Initially, a morning and afternoon session with four artists were organized with ample room to be socially distant on the sprawling grounds.

"We were thrilled when registrations began to appear in late May. Based on feedback from the first two sessions in June and August, we increased the duration to a full day's visit and provided for six artists in the October session," noted Reynolds. "Additionally, there was an artist from Washington, D.C., who planned to paint in France last summer, but who found herself in Gloucester instead. Through a friend, she learned about MARS and asked to come and paint on site. She's now plans to come back to Cape Ann next summer even if she is able to travel abroad."

Prior to the pandemic, the property became a haven for those in the film industry. The location wash a staging area in August and September of 2019 for the crew of the recent Sundance award-winning film "CODA."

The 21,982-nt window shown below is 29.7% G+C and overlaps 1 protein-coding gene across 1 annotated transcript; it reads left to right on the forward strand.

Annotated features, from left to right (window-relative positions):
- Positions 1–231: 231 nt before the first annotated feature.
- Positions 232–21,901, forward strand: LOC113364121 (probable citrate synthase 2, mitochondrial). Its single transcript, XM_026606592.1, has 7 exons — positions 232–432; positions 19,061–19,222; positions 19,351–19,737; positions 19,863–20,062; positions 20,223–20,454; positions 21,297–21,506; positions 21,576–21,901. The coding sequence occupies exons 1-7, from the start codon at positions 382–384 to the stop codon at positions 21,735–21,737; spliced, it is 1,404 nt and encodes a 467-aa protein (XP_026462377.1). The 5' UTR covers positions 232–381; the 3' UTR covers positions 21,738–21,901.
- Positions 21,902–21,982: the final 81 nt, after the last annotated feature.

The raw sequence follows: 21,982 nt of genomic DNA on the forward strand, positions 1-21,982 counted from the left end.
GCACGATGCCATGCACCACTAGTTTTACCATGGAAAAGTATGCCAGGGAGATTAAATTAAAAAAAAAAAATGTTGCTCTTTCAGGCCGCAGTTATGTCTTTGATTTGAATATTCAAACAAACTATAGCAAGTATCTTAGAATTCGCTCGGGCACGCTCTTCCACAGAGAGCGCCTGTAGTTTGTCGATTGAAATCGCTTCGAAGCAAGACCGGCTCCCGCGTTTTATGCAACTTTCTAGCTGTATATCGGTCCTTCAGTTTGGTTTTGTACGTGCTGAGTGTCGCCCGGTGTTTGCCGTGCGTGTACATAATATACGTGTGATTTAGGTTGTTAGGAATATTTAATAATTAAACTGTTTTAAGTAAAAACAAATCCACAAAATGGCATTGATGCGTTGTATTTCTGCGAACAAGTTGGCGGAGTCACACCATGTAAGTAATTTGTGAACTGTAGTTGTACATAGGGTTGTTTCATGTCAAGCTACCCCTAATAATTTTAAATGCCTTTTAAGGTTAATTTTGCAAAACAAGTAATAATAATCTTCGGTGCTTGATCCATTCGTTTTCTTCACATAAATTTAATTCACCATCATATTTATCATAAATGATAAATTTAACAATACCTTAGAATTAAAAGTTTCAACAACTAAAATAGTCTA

"What was especially rewarding about having over 100 crew members on the Manship 'set' was having one of them express how they felt appreciated by us and how they felt that we were treating them as artists — he said that this normally didn't happen. We recognize that just about everyone on a film set is an artist of some sort, whether they work on makeup, lighting, sound, videography, or acting. As a significant working-class artist community, supporting working artists is deep in our roots and heritage. And no doubt the film crew bonded and felt equally supported by our fishing community," said Jo-Ann Castano, Manship Artists Board chair.